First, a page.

In the seventh season premiere of Will & Grace, Jennifer Lopez made a cameo as herself. When the show’s boozy libertine Karen Walker (Megan Mullally) described her brief marriage from the previous season as lasting 20 minutes, Jennifer Lopez responded with a deadpan, “And that’s short, right?” The joke was a crack on Lopez’s reputation for having many short-lived engagements, relationships, and marriages. The joke was similar to all of those wisecracks in the 1980s about Elizabeth Taylor’s habit of getting married.
Of course, the comparison between Lopez and Taylor is very apt. Like Taylor, Lopez is a Hollywood performer who has branched out into other endeavors and projects and someone whose personal life often overwhelmed her work. Though Lopez is a hard-working actress, singer, dancer, producer, and entrepreneur, she’s also a Celebrity with a capital C. The movies, the music, the perfume, the tabloid stories—they’re all mere shiny accessories to Lopez’s staggering fame. So, one could say that Jennifer Lopez was our generation’s Elizabeth Taylor. Not everyone will know the lyrics to her latest song, nor will everyone be able to recount the plot to her last film, but nearly everyone can recite the list of paramours Lopez had throughout her (very) public life. Thus, even though Jennifer Lopez is a performer, her fame has taken on a Kardashian-like quality, and she’s largely famous for just being famous.
By 2011, Lopez’s music career entered a plateau of sorts. She broke into the music industry with her 1999 album, On the 6, and enjoyed a string of hit singles, but by 2011, she was so overexposed—with a brand so diverse and ubiquitous—that the impact of her music seemed diluted and irrelevant. The songs stopped charting and her film career entered a period of some disappointing-to-middling successes. But, even if the commercial fortunes of her work dipped, her celebrity remained untouched. That year, she found a new way to market her brand: judging on American Idol. She joined the 10th season of the singing competition for a reported $12 million.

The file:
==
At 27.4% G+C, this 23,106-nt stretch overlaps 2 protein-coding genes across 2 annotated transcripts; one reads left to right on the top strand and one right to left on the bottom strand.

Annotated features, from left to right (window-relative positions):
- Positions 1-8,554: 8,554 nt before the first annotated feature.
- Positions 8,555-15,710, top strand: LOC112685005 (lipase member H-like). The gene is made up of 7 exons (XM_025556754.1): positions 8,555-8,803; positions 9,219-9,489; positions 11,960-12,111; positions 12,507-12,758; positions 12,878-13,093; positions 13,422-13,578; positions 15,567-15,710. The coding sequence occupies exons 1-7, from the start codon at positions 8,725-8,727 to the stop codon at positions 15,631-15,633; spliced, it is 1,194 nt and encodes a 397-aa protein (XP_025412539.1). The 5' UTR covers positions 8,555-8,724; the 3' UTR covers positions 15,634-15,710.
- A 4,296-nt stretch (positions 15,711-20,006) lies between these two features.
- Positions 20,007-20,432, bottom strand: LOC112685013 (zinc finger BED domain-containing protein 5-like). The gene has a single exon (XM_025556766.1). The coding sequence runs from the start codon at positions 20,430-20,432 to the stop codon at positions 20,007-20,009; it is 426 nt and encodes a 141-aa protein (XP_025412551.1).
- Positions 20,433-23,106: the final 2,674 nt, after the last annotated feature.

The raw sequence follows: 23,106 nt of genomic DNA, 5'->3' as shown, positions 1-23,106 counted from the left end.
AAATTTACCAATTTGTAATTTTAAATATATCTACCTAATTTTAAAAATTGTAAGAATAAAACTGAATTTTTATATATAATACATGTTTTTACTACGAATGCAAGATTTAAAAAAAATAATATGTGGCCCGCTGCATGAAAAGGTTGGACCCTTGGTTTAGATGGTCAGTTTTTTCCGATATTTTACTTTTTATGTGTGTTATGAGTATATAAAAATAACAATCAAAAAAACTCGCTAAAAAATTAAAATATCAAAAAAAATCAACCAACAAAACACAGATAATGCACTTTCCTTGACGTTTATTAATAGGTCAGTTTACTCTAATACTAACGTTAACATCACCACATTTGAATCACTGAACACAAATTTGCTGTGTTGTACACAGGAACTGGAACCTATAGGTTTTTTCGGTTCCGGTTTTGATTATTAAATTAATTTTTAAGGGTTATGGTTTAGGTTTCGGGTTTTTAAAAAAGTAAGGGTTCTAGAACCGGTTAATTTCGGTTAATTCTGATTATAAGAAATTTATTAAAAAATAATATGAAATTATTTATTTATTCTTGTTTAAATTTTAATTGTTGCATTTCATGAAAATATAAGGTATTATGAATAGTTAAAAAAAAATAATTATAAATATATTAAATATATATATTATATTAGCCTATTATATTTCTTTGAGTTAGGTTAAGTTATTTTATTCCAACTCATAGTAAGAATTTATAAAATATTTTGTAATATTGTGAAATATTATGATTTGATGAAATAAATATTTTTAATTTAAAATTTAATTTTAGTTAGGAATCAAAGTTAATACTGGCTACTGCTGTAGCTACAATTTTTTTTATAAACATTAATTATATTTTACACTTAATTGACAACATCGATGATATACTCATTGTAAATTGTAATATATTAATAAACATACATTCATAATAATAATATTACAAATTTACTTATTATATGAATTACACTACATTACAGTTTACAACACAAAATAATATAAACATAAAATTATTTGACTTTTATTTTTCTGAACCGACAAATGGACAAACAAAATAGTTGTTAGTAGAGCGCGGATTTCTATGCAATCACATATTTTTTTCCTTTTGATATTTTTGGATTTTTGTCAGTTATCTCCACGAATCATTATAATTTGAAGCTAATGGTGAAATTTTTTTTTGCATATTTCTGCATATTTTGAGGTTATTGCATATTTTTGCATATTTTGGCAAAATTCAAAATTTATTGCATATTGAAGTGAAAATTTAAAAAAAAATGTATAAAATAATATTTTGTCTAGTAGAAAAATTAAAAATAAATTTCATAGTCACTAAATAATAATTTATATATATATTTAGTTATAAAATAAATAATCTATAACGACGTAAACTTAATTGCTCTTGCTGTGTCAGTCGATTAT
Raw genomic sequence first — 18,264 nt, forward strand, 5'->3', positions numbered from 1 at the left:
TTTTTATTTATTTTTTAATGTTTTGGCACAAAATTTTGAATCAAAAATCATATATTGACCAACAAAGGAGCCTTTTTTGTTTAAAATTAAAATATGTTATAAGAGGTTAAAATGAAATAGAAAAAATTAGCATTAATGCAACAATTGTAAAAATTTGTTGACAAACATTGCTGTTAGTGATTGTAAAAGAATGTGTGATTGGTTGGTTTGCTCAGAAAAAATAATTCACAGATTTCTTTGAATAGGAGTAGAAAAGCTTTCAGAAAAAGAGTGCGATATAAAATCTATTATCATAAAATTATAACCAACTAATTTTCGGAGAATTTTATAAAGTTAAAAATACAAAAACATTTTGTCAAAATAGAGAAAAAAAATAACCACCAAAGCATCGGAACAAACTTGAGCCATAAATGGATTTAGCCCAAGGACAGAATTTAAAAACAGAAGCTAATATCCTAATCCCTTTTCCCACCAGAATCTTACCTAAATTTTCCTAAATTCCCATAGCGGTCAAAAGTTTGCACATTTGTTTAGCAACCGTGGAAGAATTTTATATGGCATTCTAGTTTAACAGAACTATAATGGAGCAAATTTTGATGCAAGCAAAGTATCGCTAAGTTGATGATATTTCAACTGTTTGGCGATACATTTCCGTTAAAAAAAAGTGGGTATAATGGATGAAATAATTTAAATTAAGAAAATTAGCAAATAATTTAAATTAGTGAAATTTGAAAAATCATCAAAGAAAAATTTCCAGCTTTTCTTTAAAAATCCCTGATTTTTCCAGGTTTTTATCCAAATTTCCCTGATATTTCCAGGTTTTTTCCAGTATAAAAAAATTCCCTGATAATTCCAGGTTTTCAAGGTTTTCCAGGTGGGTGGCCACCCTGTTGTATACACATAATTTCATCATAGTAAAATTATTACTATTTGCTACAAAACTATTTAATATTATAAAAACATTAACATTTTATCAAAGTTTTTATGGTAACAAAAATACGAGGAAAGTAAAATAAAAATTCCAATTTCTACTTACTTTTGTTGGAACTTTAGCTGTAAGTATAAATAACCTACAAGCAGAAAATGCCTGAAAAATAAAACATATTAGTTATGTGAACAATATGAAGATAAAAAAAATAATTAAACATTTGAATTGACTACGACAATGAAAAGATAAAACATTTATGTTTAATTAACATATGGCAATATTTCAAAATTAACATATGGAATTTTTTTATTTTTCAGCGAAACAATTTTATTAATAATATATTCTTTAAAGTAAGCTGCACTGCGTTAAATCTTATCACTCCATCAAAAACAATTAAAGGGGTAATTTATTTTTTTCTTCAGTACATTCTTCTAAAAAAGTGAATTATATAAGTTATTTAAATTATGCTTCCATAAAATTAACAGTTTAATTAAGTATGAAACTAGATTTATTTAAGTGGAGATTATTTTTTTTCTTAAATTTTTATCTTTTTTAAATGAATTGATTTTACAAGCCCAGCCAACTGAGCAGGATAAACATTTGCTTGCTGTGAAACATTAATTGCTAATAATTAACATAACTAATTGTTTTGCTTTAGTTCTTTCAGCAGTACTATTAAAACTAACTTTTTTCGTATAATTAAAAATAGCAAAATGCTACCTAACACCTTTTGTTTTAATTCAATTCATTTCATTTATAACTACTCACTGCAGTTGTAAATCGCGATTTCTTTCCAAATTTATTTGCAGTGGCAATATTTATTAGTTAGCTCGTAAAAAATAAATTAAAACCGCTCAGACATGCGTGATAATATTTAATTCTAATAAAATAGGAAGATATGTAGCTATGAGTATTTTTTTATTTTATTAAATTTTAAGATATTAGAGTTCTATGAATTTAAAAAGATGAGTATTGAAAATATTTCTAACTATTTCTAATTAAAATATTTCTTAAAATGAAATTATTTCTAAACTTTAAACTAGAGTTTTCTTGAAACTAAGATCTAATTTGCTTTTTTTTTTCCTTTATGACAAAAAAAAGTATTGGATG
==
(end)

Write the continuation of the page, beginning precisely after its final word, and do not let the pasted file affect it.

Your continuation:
The exposure on American Idol paid off handsomely for Lopez because her single “On the Floor” reached the top ten, peaking at number three, and became her biggest hit in nearly a decade. Appearing on television weekly in front of audiences of over 20 million meant that her album Love? was gifted with a major promotional platform.
For a superstar as massive and cosseted as Jennifer Lopez, remaining current with new and hot pop is difficult. Despite her seeming humble background (this was the platinum-plated diva who assured her audiences that she was “Jenny from the Block”, after all), the gigantic celebrity that hangs over any Lopez project feels a bit like an albatross. For Love?’s production duties, Lopez hires an army of songwriters and producers who epitomized dance-pop circa 2011; RedOne, StarGate, C. “Tricky” Stewart, Nate “Danja” Hills, Terius “The Dream” Nash, and Lady Gaga are among the dozens of creatives who were drafted to remind audiences that Jennifer Lopez is a singer.
Despite the cast of hundreds that wrote and produced the record, Love? is a surprisingly coherent record of flashy, glittery dance-pop. Although she doesn’t possess the most distinct or powerful voice, she can fill out each tune like a well-designed Dior or Valentino. Far more important than knock-out vocals, to succeed in pop music, one needs swagger and attitude; Jennifer Lopez has that in spades.
In many ways, Love? feels a bit like a mid-90s album, not because the music sounds dated (though in 2021, it does bear a bit of a timestamp), but because it feels a bit nostalgic as she harkens back to a time in pop music when expensive albums fronted by dazzling divas were released to great fanfare. Madonna, Mariah, Whitney, and Janet would get the uberstar treatment: costly music videos, the best songwriters in town, and a Rolodex-full of hot producers to wrap these songs in a pretty bow. Really, Love? feels like an album that should’ve been released on CD and cassette.